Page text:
As a former prosecutor, I have handled hundreds of DUI cases and taken several to trial before both juries (jury trial) and judges (bench trial). More often though, DUI cases are handled through negotiation and pretrial motions that revolve around the individual facts of each case. The overarching question with each DUI is whether the evidence obtained by law enforcement is admissible and if that evidence proves beyond a reasonable doubt that the person is guilty of DUI.
In Montana, according to Section 61-8-1002, MCA, a person commits the offense of driving under the influence if the person drives or is in actual physical control of:
a vehicle or a commercial motor vehicle upon the ways of this state open to the public while under the influence of alcohol, any drug, or a combination of alcohol or any drug;
a noncommercial vehicle upon the ways of this state open to the public while the person's alcohol concentration, as show by analysis of the person's blood, breath, or other bodily substance, is 0.08 or more;
a commercial motor vehicle within this state while the person's alcohol concentration, as shown by analysis of the person's blood, breath, or other bodily substance, is 0.04 or more;
a noncommercial vehicle within this state while the person's delta-9-tetrahyodrocannabinol level, excluding inactive metabolites, as shown by analysis of the person's blood or other bodily substance, is 5 ng/ml or more; or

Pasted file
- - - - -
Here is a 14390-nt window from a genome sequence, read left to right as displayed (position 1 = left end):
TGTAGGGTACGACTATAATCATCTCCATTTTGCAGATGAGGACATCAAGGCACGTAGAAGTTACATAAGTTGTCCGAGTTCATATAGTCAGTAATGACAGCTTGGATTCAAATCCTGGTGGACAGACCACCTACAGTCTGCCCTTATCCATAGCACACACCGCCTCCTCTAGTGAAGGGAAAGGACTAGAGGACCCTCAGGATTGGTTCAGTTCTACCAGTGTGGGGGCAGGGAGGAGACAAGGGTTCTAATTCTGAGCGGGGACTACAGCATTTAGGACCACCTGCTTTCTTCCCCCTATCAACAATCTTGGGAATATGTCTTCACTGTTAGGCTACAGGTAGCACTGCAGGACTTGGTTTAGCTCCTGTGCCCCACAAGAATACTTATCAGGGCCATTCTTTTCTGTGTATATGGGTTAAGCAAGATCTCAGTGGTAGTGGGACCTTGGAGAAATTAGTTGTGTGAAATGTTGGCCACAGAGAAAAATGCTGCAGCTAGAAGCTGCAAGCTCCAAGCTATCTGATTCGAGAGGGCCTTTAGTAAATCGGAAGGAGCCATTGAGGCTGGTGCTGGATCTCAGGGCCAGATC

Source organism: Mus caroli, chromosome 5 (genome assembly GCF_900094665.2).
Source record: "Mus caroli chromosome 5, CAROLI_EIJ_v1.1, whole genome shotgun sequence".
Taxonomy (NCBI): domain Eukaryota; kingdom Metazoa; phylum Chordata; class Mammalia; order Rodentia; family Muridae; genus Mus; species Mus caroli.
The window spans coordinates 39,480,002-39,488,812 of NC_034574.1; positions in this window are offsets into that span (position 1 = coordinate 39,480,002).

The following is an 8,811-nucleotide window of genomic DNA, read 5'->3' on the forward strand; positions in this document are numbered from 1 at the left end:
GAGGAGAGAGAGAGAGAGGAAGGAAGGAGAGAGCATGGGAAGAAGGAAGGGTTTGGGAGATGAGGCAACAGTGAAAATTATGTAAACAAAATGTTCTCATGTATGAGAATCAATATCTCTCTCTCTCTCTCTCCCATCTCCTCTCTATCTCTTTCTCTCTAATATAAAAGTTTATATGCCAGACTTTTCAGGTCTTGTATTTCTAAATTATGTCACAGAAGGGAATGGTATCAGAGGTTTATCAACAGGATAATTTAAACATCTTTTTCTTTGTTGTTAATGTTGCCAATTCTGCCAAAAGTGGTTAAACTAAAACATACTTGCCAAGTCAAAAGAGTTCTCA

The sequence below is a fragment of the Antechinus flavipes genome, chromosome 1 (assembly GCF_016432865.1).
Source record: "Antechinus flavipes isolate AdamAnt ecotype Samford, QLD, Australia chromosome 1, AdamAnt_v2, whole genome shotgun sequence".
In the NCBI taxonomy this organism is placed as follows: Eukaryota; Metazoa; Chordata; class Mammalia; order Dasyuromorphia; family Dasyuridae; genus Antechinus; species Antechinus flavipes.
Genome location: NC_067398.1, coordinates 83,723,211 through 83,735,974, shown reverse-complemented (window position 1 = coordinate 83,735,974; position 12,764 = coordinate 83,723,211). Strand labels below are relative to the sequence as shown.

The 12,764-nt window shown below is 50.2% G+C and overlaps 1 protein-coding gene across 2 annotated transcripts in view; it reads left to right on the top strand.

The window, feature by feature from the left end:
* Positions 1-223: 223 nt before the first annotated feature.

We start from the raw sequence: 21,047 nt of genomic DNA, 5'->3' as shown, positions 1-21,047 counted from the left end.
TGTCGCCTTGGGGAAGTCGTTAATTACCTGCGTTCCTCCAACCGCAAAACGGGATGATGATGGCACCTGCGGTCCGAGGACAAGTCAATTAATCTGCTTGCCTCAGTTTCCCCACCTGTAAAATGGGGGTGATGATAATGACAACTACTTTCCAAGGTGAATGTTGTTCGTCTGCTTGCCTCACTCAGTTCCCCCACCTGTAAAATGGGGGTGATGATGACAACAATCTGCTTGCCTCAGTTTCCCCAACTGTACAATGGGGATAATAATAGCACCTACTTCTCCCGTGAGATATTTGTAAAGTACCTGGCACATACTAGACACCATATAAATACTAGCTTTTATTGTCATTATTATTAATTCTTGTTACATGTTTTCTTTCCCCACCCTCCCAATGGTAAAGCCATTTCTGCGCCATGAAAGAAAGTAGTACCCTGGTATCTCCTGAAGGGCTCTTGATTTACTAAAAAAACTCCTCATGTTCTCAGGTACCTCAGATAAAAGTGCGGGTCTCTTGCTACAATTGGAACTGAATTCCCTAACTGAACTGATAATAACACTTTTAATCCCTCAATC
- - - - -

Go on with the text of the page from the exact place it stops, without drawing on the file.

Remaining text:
a vehicle within this state when the person is under 21 years of age at the time of the offense while the person's blood, breath, or other bodily substance, is 0.02 or more.
The phrase "under the influence" means that as a result of taking into the body alcohol, drugs or any combination of alcohol and drugs, a person's ability to safely operate a motor vehicle has been diminished. MCJI 10-102(b) (2009). If you refused a blood or breath test, a judge or jury may infer from your refusal that you were under the influence. The inference is rebuttable.
A DUI conviction can change your life and have long lasting consequences. Call today to hire a trusted defense attorney in Bozeman, Montana.
Call 406-241-1864 at any time to schedule a no-cost, no-obligation consultation.